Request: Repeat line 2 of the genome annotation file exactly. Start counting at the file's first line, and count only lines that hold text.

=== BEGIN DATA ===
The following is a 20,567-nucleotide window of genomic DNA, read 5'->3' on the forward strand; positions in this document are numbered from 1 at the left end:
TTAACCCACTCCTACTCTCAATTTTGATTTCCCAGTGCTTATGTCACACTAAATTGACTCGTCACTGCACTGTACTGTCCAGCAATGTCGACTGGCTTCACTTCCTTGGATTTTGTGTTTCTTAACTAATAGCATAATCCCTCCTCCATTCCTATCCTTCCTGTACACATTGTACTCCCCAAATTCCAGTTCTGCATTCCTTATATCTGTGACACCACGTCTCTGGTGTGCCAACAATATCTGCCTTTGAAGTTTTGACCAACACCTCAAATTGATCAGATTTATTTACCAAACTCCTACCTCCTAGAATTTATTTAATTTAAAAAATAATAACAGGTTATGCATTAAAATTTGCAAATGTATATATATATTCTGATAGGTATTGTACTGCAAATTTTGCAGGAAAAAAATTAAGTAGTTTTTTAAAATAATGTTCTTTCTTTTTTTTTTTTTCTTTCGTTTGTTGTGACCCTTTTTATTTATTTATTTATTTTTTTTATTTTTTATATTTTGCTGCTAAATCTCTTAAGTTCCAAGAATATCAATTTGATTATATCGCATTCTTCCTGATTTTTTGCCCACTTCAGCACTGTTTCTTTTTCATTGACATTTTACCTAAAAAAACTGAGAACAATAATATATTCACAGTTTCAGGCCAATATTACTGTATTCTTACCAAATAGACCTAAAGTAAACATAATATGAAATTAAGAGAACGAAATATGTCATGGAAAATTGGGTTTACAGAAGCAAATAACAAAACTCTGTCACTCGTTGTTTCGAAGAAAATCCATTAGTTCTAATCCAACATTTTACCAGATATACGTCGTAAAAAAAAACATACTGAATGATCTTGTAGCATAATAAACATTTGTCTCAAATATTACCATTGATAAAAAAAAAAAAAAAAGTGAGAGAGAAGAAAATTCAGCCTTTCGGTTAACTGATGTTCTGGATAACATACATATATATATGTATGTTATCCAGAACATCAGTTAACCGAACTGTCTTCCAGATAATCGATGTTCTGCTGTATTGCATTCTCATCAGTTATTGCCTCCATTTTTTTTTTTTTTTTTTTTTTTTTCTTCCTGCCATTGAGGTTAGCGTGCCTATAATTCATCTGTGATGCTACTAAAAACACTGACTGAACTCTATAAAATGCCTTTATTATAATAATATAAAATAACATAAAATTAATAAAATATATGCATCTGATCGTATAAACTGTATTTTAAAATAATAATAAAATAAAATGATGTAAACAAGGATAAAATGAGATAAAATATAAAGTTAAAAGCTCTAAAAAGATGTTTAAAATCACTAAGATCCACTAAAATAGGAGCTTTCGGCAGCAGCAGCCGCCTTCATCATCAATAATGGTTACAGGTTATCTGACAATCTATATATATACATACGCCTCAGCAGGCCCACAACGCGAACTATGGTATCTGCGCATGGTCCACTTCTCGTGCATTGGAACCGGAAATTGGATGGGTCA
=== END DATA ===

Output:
TTAACCCACTCCTACTCTCAATTTTGATTTCCCAGTGCTTATGTCACACTAAATTGACTCGTCACTGCACTGTACTGTCCAGCAATGTCGACTGGCTTCACTTCCTTGGATTTTGTGTTTCTTAACTAATAGCATAATCCCTCCTCCATTCCTATCCTTCCTGTACACATTGTACTCCCCAAATTCCAGTTCTGCATTCCTTATATCTGTGACACCACGTCTCTGGTGTGCCAACAATATCTGCCTTTGAAGTTTTGACCAACACCTCAAATTGATCAGATTTATTTACCAAACTCCTACCTCCTAGAATTTATTTAATTTAAAAAATAATAACAGGTTATGCATTAAAATTTGCAAATGTATATATATATTCTGATAGGTATTGTACTGCAAATTTTGCAGGAAAAAAATTAAGTAGTTTTTTAAAATAATGTTCTTTCTTTTTTTTTTTTTCTTTCGTTTGTTGTGACCCTTTTTATTTATTTATTTATTTTTTTTATTTTTTATATTTTGCTGCTAAATCTCTTAAGTTCCAAGAATATCAATTTGATTATATCGCATTCTTCCTGATTTTTTGCCCACTTCAGCACTGTTTCTTTTTCATTGACATTTTACCTAAAAAAACTGAGAACAATAATATATTCACAGTTTCAGGCCAATATTACTGTATTCTTACCAAATAGACCTAAAGTAAACATAATATGAAATTAAGAGAACGAAATATGTCATGGAAAATTGGGTTTACAGAAGCAAATAACAAAACTCTGTCACTCGTTGTTTCGAAGAAAATCCATTAGTTCTAATCCAACATTTTACCAGATATACGTCGTAAAAAAAAACATACTGAATGATCTTGTAGCATAATAAACATTTGTCTCAAATATTACCATTGATAAAAAAAAAAAAAAAAGTGAGAGAGAAGAAAATTCAGCCTTTCGGTTAACTGATGTTCTGGATAACATACATATATATATGTATGTTATCCAGAACATCAGTTAACCGAACTGTCTTCCAGATAATCGATGTTCTGCTGTATTGCATTCTCATCAGTTATTGCCTCCATTTTTTTTTTTTTTTTTTTTTTTTTCTTCCTGCCATTGAGGTTAGCGTGCCTATAATTCATCTGTGATGCTACTAAAAACACTGACTGAACTCTATAAAATGCCTTTATTATAATAATATAAAATAACATAAAATTAATAAAATATATGCATCTGATCGTATAAACTGTATTTTAAAATAATAATAAAATAAAATGATGTAAACAAGGATAAAATGAGATAAAATATAAAGTTAAAAGCTCTAAAAAGATGTTTAAAATCACTAAGATCCACTAAAATAGGAGCTTTCGGCAGCAGCAGCCGCCTTCATCATCAATAATGGTTACAGGTTATCTGACAATCTATATATATACATACGCCTCAGCAGGCCCACAACGCGAACTATGGTATCTGCGCATGGTCCACTTCTCGTGCATTGGAACCGGAAATTGGATGGGTCA